media, is that they had never completed a “lifestyle center” project. Are we
facing the same issue again?
The Sunnyvale Town Center Mall redevelopment project is not a “lifestyle center”
project. While it does include some elements common to lifestyle centers, this is
much more. When completed, the redevelopment area will include
1 million square feet of retail space, one-quarter of a million square feet of
commercial office space and 292 ownership housing units. The intent of this
project is to create a traditional downtown with shops, restaurants, offices, homes
… a gathering place for the community and an economic hub that is expected to
contribute about $2 million annually in sales tax revenues to the City. Rather than
seeking a lifestyle center developer, the due diligence will examine how the
companies have performed in the past, including whether past projects were
completed on schedule. The quality of their work in previous projects and their
level of commitment to Sunnyvale and to completion of our redevelopment
project are very important. Financial ability of the companies to perform is
another important area of examination. We will also review their business
dealings and relationships with different cities to see if there are any problems or
other issues that could influence the City’s decision. Peter Pau, a principal of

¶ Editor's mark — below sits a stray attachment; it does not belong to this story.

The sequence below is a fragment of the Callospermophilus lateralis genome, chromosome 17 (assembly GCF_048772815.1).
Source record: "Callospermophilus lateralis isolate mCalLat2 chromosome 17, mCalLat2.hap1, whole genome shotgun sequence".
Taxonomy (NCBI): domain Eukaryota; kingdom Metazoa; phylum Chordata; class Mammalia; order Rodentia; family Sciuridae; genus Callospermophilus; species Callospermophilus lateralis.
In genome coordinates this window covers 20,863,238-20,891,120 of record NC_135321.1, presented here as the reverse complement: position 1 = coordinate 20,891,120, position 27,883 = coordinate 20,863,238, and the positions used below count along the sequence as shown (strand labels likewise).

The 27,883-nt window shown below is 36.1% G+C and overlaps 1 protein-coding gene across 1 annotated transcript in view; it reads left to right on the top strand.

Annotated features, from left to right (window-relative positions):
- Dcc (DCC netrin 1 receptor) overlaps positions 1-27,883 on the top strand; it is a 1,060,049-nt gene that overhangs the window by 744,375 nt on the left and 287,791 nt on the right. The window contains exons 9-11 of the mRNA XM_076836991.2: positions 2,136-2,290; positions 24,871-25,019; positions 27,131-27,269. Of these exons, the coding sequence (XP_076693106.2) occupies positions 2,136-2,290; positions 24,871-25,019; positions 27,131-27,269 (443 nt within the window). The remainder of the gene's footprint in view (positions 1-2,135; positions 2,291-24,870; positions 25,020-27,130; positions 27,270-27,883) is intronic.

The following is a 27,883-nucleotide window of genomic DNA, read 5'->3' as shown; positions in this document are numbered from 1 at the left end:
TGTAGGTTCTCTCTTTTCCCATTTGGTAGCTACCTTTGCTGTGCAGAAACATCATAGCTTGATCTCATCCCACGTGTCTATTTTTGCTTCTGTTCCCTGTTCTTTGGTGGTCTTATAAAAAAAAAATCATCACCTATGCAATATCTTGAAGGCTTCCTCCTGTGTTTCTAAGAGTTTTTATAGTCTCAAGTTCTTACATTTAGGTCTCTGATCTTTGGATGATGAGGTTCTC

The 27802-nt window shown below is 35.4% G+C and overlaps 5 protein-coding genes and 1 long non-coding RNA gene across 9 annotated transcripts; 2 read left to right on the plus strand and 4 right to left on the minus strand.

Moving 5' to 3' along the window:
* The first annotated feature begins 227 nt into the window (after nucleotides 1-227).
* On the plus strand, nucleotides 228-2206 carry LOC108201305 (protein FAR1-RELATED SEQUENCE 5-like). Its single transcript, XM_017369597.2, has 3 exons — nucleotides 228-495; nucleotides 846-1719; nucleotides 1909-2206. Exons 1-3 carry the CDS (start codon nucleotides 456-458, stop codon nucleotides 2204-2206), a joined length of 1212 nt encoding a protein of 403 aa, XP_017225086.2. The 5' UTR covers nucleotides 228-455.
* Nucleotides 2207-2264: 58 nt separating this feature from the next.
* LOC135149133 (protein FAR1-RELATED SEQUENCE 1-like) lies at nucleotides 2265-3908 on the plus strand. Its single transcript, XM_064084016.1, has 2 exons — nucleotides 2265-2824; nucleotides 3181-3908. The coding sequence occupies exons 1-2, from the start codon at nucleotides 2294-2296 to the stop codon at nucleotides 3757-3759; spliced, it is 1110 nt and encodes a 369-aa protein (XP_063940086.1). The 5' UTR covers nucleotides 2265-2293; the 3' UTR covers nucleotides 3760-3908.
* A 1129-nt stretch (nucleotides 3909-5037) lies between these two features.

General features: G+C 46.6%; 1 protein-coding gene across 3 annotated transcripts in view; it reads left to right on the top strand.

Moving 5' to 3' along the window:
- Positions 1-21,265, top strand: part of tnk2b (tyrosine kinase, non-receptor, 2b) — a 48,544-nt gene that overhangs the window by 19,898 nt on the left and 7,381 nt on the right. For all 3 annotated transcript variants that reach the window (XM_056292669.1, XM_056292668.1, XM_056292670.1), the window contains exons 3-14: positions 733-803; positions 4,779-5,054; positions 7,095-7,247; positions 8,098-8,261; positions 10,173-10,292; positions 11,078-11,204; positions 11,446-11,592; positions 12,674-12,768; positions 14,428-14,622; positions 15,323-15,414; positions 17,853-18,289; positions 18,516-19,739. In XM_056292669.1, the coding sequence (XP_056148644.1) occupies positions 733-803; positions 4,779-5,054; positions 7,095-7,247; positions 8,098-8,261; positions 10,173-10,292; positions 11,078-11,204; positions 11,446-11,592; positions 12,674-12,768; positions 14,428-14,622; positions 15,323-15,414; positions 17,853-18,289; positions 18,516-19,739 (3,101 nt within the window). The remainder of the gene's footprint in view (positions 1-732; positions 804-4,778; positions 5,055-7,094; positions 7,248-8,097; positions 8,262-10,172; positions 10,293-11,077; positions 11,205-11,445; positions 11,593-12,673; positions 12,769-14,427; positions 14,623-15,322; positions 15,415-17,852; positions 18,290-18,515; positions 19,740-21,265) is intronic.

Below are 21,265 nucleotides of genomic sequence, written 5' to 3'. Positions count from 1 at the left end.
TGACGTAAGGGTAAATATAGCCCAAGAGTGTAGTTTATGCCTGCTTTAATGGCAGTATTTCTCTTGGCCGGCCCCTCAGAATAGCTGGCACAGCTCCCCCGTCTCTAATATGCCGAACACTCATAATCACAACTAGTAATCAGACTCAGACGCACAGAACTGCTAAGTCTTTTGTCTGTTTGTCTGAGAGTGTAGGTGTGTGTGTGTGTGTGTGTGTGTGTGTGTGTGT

Sand Hill and one of RREEF’s proposed partners on the Sunnyvale Town Center
Mall redevelopment project, has developed the property on El Camino Real that
contains Best Buy and Pet Smart, and they are currently working on additional
development on adjacent property in Sunnyvale. Sand Hill also worked to update
Foster City’s Fashion Island into Bridgepoint Shopping Center. RREEF has
provided financing for many successfully completed projects
19. If RREEF buys the property and then fails to develop it, what will happen?
Will the City be protected?
Regardless of who is selected as the developer for the project, we expect the
new development contract will include provisions for penalties to the developer
for missing any critical milestones during the planning or construction phases of
the project. The assurances come from performing a thorough due diligence
inspection, then backing the selection up with a firm development contract. The
City will also retain the ability to purchase the property if the developer defaults.
20. Is Forum going to make a profit from the sale? I think this is what they
wanted to do from the start – stall the project until values went up, then sell
it for a profit. All at a cost to the City.
If Fourth Quarter Properties transfers the property, that will be a private sale
between Fourth Quarter and the new developer, and will be at a price negotiated
between those two parties. Whatever increase in value the land may have had
since Fourth Quarter Properties purchased it will be at least partially offset by the
high cost Fourth Quarter has had to pay for their loans and taxes while they have